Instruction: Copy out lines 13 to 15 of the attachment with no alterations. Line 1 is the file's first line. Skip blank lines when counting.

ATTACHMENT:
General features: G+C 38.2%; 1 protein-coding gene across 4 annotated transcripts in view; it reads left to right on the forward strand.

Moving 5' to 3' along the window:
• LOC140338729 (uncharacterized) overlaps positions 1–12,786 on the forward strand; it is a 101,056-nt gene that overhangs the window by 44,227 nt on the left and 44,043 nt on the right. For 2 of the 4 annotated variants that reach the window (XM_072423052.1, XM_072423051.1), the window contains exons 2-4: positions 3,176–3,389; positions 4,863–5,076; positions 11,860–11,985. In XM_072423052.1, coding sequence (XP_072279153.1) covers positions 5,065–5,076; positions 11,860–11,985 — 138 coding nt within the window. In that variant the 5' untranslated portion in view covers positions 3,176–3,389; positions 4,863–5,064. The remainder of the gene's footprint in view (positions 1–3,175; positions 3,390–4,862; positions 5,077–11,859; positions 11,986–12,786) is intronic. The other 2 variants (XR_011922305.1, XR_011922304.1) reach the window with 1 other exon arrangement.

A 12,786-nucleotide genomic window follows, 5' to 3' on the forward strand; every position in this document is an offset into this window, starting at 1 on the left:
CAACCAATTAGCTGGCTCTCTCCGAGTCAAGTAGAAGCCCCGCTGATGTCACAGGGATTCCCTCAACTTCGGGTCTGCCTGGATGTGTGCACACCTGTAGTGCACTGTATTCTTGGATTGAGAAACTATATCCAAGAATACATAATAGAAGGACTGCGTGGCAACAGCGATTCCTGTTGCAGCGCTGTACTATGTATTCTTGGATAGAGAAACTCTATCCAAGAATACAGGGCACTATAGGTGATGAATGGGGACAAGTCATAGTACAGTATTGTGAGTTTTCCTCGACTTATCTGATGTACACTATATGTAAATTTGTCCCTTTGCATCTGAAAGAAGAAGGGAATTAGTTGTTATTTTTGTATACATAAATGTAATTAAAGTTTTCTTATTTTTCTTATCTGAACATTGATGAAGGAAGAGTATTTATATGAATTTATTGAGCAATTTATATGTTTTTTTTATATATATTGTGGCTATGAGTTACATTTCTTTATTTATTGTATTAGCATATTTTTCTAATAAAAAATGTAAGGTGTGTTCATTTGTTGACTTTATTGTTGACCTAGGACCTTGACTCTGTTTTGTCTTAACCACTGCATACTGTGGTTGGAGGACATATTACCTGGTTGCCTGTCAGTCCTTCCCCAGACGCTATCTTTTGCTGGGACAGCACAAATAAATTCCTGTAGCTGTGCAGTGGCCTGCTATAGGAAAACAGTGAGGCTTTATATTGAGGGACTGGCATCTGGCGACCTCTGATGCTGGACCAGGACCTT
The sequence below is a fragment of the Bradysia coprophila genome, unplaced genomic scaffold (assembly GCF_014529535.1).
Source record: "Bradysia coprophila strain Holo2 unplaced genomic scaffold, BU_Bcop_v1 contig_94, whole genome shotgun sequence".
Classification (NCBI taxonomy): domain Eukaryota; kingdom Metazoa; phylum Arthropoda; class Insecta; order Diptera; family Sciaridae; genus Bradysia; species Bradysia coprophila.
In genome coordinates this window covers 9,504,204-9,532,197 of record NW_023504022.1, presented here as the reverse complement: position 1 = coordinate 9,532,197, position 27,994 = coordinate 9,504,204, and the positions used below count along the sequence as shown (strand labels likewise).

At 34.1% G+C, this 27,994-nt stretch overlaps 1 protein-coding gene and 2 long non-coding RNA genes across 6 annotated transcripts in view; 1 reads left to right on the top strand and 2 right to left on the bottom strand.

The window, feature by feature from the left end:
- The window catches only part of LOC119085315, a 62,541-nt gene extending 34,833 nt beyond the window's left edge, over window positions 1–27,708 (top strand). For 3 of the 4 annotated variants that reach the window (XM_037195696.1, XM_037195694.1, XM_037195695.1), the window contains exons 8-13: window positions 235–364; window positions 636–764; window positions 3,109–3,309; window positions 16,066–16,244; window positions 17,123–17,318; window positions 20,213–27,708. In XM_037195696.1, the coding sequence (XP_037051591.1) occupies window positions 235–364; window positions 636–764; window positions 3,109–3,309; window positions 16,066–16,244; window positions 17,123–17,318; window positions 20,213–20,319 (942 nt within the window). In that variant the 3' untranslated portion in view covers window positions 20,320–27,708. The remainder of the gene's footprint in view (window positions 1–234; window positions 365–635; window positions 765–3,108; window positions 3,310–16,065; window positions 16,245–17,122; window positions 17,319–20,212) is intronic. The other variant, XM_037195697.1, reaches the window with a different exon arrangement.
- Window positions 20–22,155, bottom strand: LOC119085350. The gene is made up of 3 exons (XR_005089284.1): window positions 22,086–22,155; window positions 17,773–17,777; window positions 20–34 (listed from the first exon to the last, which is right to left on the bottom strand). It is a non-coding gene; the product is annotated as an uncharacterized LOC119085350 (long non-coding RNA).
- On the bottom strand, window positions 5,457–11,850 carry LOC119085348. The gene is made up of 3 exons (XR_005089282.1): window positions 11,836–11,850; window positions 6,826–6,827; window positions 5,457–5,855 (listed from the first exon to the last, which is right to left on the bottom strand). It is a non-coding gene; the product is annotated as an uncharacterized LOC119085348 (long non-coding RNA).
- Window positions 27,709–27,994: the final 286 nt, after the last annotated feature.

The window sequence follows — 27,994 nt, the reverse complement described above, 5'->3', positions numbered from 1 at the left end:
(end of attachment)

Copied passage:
- Window positions 20–22,155, bottom strand: LOC119085350. The gene is made up of 3 exons (XR_005089284.1): window positions 22,086–22,155; window positions 17,773–17,777; window positions 20–34 (listed from the first exon to the last, which is right to left on the bottom strand). It is a non-coding gene; the product is annotated as an uncharacterized LOC119085350 (long non-coding RNA).
- On the bottom strand, window positions 5,457–11,850 carry LOC119085348. The gene is made up of 3 exons (XR_005089282.1): window positions 11,836–11,850; window positions 6,826–6,827; window positions 5,457–5,855 (listed from the first exon to the last, which is right to left on the bottom strand). It is a non-coding gene; the product is annotated as an uncharacterized LOC119085348 (long non-coding RNA).
- Window positions 27,709–27,994: the final 286 nt, after the last annotated feature.